Title: The Raven Boys
Author: Maggie Stiefvater
Genre: Young Adult / Paranormal / Fantasy
Publisher: Scholastic Press
Started: 28th July 2015
Completed: 10th September 2015
Summary: Blue has spent the majority of her sixteen years being told that if she kisses her true love, he will die. When Blue meets Gansey’s spirit on the corpse road she knows there is only one reason why – either he is her true love or she has killed him. Determined to find out the truth, Blue becomes involved with the Raven Boys, four boys from the local private school (lead by Gansey) who are on a quest to discover Glendower – a lost ancient Welsh King who is buried somewhere along the Virginia ley line. Whoever finds him will be granted a supernatural favour. Never before has Blue felt such magic around her. But is Gansey her true love? She can’t imagine a time she would feel like that, and she is adamant not to be the reason for his death. Where will fate lead them? … – Amazon
Warning: Contains spoilers
The Raven Boys is the first book in Maggie Stiefvater’s The Raven Cycle series. It is followed by The Dream Thieves, Blue Lily, Lily Blue, and The Raven King. The Raven King is due to be released in April 2016 and it will be the final book in the series.
This was the first book I read by Maggie Stiefvater and she has quickly become one of my favourite authors.
One of the main things that I love about this book is the characters that Maggie Stiefvater has created.
Blue is the main protagonist of the The Raven Boys and she is the only non-psychic person in a family of psychics. She lives with her mother, Maura, Maura’s two best friends, Calla and Persephone, an older cousin Orla, her aunt Jimi. Blue’s father disappeared when she was born. Her family is odd to say the least but it was nice to see a family full of women working together and functioning well(ish) as a family. Blue works as a dog-walker and as a waitress at Nino’s Diner and she goes to a normal school. She hates the Aglionby boys, who she calls the Raven Boys, even after she meets Gansey, Adam, Ronan, and Noah when she is at work. She seems relatively normal if you ignore the fact that she lives with a bunch of psychic women and that if she ever kisses her true love he will die.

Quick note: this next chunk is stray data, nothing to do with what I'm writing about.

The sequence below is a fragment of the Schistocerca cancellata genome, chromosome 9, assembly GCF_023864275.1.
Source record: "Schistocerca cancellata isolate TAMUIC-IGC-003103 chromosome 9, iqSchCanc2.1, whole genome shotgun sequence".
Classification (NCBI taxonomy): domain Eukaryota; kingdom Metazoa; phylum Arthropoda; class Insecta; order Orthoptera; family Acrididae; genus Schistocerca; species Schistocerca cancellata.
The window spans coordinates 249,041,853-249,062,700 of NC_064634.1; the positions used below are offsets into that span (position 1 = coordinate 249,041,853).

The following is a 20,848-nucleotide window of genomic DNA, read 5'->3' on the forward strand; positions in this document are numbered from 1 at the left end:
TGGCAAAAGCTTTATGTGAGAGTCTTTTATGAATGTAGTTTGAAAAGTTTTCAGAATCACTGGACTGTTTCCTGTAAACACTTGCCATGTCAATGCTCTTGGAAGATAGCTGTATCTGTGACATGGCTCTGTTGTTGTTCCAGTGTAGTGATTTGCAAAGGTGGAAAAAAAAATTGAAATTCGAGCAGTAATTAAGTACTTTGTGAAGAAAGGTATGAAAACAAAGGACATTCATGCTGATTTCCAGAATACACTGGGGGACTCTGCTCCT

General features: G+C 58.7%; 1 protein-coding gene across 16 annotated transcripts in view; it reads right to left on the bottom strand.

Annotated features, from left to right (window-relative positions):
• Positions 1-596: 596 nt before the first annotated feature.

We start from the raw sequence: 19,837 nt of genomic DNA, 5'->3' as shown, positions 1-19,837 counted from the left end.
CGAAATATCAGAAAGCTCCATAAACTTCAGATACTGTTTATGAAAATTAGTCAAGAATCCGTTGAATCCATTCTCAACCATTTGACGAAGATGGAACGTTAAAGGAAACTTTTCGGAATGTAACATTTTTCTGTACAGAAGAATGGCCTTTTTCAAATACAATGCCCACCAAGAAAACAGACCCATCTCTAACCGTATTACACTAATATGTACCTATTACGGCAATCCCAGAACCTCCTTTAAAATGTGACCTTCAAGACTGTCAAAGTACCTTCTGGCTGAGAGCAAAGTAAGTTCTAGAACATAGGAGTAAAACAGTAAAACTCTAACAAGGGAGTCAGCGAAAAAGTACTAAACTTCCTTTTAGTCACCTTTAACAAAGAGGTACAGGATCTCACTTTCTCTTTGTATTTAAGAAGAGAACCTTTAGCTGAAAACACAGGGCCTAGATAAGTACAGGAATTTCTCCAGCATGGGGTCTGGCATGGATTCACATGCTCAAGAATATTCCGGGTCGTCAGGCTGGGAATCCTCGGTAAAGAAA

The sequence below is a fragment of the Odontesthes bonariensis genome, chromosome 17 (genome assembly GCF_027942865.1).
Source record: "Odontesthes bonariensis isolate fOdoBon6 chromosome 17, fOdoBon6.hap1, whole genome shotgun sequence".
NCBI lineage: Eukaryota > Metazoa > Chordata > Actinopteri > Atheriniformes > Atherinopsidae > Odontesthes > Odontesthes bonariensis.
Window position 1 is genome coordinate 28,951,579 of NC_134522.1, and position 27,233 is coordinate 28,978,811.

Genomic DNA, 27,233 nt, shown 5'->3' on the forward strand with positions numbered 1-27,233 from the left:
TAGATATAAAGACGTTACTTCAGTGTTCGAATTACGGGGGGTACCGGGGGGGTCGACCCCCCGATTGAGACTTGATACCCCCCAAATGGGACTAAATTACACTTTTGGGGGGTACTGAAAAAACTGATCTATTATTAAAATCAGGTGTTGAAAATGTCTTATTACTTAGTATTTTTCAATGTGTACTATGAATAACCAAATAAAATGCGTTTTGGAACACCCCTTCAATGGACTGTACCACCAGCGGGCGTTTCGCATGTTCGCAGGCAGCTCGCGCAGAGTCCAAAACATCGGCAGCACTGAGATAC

The Raven Boys consist of Richard Campbell Gansey III (known merely as Gansey), Ronan Lynch, Adam Parrish, and Noah. I love them all but Noah is my favourite.
Gansey is a rich, handsome, ‘all-american’ boys who is going to die soon. We find out about his impending death at the very beginning of the book. He rules Aglionby, his school, and he is on a quest to find the ancient Welsh king Glendower. Gansey lives at Monmouth Manufacturing which he owns. Ronan also lives there with him.
Ronan is anti-social, confrontational, and dangerous. He lives with Gansey because his father, Niall Lynch, was killed. The book strongly suggests that Ronan’s personality changed dramatically after the trauma of finding his father’s body after he had been murdered. He speaks Latin fluently and it’s the only class that he really tries in at school, preferring to skip the rest of his classes. He also has a pet raven named Chainsaw.
Adam lives with his mother and father in a double-wide trailer, unlike Gansey and Ronan who live together at Monmouth Manufacturing. Gansey continuously attempts to get Adam to move into Monmouth Manufacturing but Adam refuses as he does not want to rely on Gansey and his money. Adam is very smart and is a partial-scholarship student at Aglionby but he must work three jobs to pay for the rest of his tuition.